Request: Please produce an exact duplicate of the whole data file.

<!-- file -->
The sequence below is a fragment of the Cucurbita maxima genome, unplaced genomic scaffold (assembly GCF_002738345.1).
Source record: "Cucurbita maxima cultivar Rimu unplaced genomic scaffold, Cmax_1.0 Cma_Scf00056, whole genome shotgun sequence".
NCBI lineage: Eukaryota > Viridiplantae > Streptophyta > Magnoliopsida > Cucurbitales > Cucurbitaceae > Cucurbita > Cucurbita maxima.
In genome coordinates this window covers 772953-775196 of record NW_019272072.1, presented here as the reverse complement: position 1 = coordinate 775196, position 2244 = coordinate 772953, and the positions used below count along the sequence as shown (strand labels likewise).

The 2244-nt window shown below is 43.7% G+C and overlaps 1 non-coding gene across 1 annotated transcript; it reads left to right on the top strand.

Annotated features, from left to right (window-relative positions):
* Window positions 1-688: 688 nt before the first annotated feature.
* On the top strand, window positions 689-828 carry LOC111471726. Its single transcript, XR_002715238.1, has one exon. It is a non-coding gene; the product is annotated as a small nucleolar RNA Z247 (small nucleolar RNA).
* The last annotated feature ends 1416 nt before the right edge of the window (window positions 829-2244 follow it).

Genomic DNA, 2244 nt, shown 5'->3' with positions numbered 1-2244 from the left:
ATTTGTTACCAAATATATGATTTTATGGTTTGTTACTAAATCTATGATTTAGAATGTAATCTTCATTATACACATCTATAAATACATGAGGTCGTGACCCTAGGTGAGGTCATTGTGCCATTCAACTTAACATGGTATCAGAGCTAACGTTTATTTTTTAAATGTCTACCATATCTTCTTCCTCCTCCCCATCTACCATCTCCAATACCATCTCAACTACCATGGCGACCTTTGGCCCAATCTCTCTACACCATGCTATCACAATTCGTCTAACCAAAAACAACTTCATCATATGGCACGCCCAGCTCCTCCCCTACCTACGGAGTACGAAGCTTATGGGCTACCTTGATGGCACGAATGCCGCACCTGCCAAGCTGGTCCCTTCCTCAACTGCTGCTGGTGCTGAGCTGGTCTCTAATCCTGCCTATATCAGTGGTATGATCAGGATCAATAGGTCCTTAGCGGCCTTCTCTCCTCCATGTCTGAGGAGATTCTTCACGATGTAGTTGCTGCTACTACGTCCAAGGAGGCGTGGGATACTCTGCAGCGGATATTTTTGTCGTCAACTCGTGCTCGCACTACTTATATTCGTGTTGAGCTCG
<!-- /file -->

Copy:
The sequence below is a fragment of the Cucurbita maxima genome, unplaced genomic scaffold (assembly GCF_002738345.1).
Source record: "Cucurbita maxima cultivar Rimu unplaced genomic scaffold, Cmax_1.0 Cma_Scf00056, whole genome shotgun sequence".
NCBI lineage: Eukaryota > Viridiplantae > Streptophyta > Magnoliopsida > Cucurbitales > Cucurbitaceae > Cucurbita > Cucurbita maxima.
In genome coordinates this window covers 772953-775196 of record NW_019272072.1, presented here as the reverse complement: position 1 = coordinate 775196, position 2244 = coordinate 772953, and the positions used below count along the sequence as shown (strand labels likewise).

The 2244-nt window shown below is 43.7% G+C and overlaps 1 non-coding gene across 1 annotated transcript; it reads left to right on the top strand.

Annotated features, from left to right (window-relative positions):
* Window positions 1-688: 688 nt before the first annotated feature.
* On the top strand, window positions 689-828 carry LOC111471726. Its single transcript, XR_002715238.1, has one exon. It is a non-coding gene; the product is annotated as a small nucleolar RNA Z247 (small nucleolar RNA).
* The last annotated feature ends 1416 nt before the right edge of the window (window positions 829-2244 follow it).

Genomic DNA, 2244 nt, shown 5'->3' with positions numbered 1-2244 from the left:
ATTTGTTACCAAATATATGATTTTATGGTTTGTTACTAAATCTATGATTTAGAATGTAATCTTCATTATACACATCTATAAATACATGAGGTCGTGACCCTAGGTGAGGTCATTGTGCCATTCAACTTAACATGGTATCAGAGCTAACGTTTATTTTTTAAATGTCTACCATATCTTCTTCCTCCTCCCCATCTACCATCTCCAATACCATCTCAACTACCATGGCGACCTTTGGCCCAATCTCTCTACACCATGCTATCACAATTCGTCTAACCAAAAACAACTTCATCATATGGCACGCCCAGCTCCTCCCCTACCTACGGAGTACGAAGCTTATGGGCTACCTTGATGGCACGAATGCCGCACCTGCCAAGCTGGTCCCTTCCTCAACTGCTGCTGGTGCTGAGCTGGTCTCTAATCCTGCCTATATCAGTGGTATGATCAGGATCAATAGGTCCTTAGCGGCCTTCTCTCCTCCATGTCTGAGGAGATTCTTCACGATGTAGTTGCTGCTACTACGTCCAAGGAGGCGTGGGATACTCTGCAGCGGATATTTTTGTCGTCAACTCGTGCTCGCACTACTTATATTCGTGTTGAGCTCG